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Troubleshooting Stalling Wipers in Your X350 Jaguar XJ8

Updated: Mar 21

A problem that seems to be somewhat common with the X350 Jaguar XJ8 (2003-2009) is stalling wipers.

"Stalling" meaning that the wipers will intermittently not return, or "park" in their regular place at the bottom of the windshield.

Imagine, if you will, that it is a drizzly afternoon and your wipers are going about their business in normal to-and-fro fashion. This is something that many of us simply take for granted - something that we just don't have a second thought about - it's wet on the windshield and we turn the wipers on. Second nature. Now imagine that after several wipes, the wipers just...stop! Right in the middle of your line of sight! What a spot of bother!

The route of the problem lies inside the wiper motor itself. Unfortunately, some moderate disassembly is required before service is possible.

The motor is located conveniently on the underside of the wiper arm linkage assembly (called the wiper transmission). Inconveniently, it's a bit of a bear to access. The official procedures have the technician remove the wiper arms, cowl cover, rear engine bay shroud, brake master cylinder and power brake booster before finally unbolting the wiper transmission, removing it from the vehicle and replacing the wiper motor on the bench. Sheesh!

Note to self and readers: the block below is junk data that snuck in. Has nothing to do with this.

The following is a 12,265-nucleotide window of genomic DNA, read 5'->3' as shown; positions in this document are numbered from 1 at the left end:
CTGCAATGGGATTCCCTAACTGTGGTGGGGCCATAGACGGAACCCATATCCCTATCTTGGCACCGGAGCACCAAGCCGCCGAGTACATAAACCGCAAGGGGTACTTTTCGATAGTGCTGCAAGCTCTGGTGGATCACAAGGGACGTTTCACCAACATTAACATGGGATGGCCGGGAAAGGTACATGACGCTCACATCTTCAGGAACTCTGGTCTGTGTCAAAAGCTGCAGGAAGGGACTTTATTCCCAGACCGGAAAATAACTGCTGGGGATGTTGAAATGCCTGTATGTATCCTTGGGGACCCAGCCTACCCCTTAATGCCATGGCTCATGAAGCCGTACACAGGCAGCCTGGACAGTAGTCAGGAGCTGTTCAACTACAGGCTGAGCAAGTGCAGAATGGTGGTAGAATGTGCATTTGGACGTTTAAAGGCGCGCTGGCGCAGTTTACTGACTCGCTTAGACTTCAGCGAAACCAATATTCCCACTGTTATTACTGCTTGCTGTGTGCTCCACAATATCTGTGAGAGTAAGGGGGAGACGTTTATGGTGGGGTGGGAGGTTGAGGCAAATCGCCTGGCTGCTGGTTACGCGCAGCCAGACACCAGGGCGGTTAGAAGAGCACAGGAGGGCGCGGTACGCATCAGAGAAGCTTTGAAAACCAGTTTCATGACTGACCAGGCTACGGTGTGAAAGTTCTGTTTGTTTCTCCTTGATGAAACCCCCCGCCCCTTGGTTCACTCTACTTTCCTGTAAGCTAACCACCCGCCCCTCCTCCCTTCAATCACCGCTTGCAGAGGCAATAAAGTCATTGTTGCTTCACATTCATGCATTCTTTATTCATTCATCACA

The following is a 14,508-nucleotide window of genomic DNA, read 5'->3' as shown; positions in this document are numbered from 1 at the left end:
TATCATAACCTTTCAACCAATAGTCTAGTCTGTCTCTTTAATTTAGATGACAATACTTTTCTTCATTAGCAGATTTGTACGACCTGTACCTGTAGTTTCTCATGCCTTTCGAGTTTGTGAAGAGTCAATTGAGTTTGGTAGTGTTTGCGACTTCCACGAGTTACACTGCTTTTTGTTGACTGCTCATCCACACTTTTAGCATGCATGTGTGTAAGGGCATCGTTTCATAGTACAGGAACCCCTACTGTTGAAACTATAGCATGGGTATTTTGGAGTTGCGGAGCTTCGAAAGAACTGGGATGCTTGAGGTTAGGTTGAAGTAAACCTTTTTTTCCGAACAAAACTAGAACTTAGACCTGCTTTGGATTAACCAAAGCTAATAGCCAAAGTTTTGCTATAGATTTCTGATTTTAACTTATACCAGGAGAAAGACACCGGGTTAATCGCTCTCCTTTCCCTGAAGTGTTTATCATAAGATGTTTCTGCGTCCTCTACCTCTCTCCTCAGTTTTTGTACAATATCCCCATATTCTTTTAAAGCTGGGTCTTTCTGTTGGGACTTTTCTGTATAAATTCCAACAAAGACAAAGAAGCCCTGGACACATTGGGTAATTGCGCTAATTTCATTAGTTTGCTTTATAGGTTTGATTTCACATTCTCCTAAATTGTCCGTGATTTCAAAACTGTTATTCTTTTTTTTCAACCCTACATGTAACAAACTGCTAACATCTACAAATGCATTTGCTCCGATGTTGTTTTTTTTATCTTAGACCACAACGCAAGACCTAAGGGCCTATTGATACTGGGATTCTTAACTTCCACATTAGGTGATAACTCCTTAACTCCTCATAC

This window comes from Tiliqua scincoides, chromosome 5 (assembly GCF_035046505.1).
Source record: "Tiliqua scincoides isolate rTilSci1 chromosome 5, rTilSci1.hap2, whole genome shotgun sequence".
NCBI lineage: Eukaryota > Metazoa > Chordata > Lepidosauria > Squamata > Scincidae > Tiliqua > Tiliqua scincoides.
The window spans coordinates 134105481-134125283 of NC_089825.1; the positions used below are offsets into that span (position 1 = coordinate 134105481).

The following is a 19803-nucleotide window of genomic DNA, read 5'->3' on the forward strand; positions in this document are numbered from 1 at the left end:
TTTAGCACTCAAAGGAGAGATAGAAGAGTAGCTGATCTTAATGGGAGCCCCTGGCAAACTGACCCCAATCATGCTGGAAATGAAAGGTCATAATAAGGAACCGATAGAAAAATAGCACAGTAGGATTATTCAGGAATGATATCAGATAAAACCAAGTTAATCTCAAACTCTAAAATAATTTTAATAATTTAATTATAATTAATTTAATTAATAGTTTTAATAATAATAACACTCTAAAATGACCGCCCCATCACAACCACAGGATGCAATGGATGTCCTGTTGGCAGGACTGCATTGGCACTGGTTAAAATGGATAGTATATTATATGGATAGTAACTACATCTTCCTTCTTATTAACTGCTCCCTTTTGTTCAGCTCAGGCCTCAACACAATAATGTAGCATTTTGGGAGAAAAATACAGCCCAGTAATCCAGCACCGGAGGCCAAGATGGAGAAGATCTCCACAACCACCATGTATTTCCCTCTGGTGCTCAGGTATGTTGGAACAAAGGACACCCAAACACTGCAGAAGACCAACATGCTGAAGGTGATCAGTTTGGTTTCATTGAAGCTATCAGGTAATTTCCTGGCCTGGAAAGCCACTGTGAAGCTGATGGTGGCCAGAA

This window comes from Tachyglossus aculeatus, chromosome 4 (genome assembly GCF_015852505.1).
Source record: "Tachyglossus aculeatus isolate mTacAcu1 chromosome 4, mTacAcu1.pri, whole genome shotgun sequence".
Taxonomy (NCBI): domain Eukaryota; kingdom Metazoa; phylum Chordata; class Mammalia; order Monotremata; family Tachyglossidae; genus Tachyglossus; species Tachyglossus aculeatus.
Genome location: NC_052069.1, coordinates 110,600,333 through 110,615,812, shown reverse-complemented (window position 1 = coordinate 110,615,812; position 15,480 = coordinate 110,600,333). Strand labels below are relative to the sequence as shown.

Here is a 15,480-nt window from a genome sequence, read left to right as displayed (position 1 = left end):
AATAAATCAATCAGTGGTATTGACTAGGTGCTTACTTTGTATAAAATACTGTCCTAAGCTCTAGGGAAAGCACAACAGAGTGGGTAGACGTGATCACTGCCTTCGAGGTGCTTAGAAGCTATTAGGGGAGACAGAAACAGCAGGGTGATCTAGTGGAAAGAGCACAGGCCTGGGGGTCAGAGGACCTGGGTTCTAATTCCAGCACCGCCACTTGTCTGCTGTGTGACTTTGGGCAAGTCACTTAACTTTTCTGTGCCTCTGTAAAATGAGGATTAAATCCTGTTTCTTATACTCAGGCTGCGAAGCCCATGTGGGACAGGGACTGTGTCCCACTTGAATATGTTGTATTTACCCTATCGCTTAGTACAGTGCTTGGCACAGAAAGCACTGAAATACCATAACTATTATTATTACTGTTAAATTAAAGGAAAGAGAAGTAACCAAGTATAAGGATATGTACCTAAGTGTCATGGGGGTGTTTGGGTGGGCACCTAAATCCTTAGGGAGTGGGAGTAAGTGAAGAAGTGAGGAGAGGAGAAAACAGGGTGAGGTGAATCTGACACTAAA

As Grampa's t-shirt says, "You can't bolt on experience".

If the wiper transmission isn't broken or worn out, then it does not need to be removed from the car - that will save a significant amount of time! Yes, the brake pedal will still need to be separated from the brake booster, but the brake booster and master cylinder only need to be pulled forward enough to allow the wiper transmission to drop and slide sideways enough to unbolt the wiper motor and remove it. They can all stay in the car and, more importantly, all of the brake lines can stay connected, saving us lots of potential mess to clean up and brake bleeding procedures to follow.

Jaguar did not intend this particular wiper motor to be serviceable...but we have a drill and can confidently drill out those pesky rivets! There are also several screws that hold the motor cover in place. Once inside, the electrical contact plate is held in place by a clip that is a little tricky to remove, but after some technical fiddling, the problem is revealed: Much like that set of spoons on the wall from all of those places that you've visited, the brass has tarnished, making poor electrical conductivity.

It takes a bit of elbow grease to remove the tarnish. I found a combination of electrical contact cleaner and a soft, brass bristle wire brush to be very effective. We also clean and gently tweak the other contacts inside the motor, apply new dielectric lubricant and re-assemble for trouble-free wiping!

The last bit of advice here is to be very careful with the two brake position switches. I find it best to remove them rather than keep them installed in the pedal assembly. They can be hurt when separating/installing the brake booster. They are very sensitive and need to work together perfectly. If they are out of whack, this can have a negative affect on your brake lights, ABS, cruise control and traction control.

Until our next update, keep the automotive spirit alive, and remember, the best is yet to come!

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